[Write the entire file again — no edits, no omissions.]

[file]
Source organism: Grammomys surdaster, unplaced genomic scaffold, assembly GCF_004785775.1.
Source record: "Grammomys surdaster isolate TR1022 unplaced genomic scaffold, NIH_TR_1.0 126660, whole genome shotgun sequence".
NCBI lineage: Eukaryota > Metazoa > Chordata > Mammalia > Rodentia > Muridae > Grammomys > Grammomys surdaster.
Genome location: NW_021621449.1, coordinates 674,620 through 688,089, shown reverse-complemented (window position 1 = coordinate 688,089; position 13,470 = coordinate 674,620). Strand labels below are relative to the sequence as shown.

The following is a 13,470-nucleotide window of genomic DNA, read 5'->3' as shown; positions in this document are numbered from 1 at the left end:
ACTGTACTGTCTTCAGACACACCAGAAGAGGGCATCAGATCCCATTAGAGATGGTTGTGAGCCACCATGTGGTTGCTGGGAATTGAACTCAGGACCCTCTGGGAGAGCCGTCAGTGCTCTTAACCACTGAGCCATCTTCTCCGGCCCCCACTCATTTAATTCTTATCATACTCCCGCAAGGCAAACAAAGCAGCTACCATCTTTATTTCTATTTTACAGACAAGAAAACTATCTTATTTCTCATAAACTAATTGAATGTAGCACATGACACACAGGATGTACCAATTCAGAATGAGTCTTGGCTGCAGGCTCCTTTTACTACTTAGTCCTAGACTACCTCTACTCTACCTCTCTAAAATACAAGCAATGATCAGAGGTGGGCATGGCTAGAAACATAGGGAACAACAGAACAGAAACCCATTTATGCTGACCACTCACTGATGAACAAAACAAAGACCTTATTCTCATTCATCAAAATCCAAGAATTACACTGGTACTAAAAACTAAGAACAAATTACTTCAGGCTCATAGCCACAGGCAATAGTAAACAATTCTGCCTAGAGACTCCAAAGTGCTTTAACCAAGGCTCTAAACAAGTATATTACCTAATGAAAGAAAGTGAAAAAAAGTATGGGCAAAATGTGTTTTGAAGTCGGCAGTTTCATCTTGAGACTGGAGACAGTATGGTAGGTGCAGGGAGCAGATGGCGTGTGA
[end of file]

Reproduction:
Source organism: Grammomys surdaster, unplaced genomic scaffold, assembly GCF_004785775.1.
Source record: "Grammomys surdaster isolate TR1022 unplaced genomic scaffold, NIH_TR_1.0 126660, whole genome shotgun sequence".
NCBI lineage: Eukaryota > Metazoa > Chordata > Mammalia > Rodentia > Muridae > Grammomys > Grammomys surdaster.
Genome location: NW_021621449.1, coordinates 674,620 through 688,089, shown reverse-complemented (window position 1 = coordinate 688,089; position 13,470 = coordinate 674,620). Strand labels below are relative to the sequence as shown.

The following is a 13,470-nucleotide window of genomic DNA, read 5'->3' as shown; positions in this document are numbered from 1 at the left end:
ACTGTACTGTCTTCAGACACACCAGAAGAGGGCATCAGATCCCATTAGAGATGGTTGTGAGCCACCATGTGGTTGCTGGGAATTGAACTCAGGACCCTCTGGGAGAGCCGTCAGTGCTCTTAACCACTGAGCCATCTTCTCCGGCCCCCACTCATTTAATTCTTATCATACTCCCGCAAGGCAAACAAAGCAGCTACCATCTTTATTTCTATTTTACAGACAAGAAAACTATCTTATTTCTCATAAACTAATTGAATGTAGCACATGACACACAGGATGTACCAATTCAGAATGAGTCTTGGCTGCAGGCTCCTTTTACTACTTAGTCCTAGACTACCTCTACTCTACCTCTCTAAAATACAAGCAATGATCAGAGGTGGGCATGGCTAGAAACATAGGGAACAACAGAACAGAAACCCATTTATGCTGACCACTCACTGATGAACAAAACAAAGACCTTATTCTCATTCATCAAAATCCAAGAATTACACTGGTACTAAAAACTAAGAACAAATTACTTCAGGCTCATAGCCACAGGCAATAGTAAACAATTCTGCCTAGAGACTCCAAAGTGCTTTAACCAAGGCTCTAAACAAGTATATTACCTAATGAAAGAAAGTGAAAAAAAGTATGGGCAAAATGTGTTTTGAAGTCGGCAGTTTCATCTTGAGACTGGAGACAGTATGGTAGGTGCAGGGAGCAGATGGCGTGTGA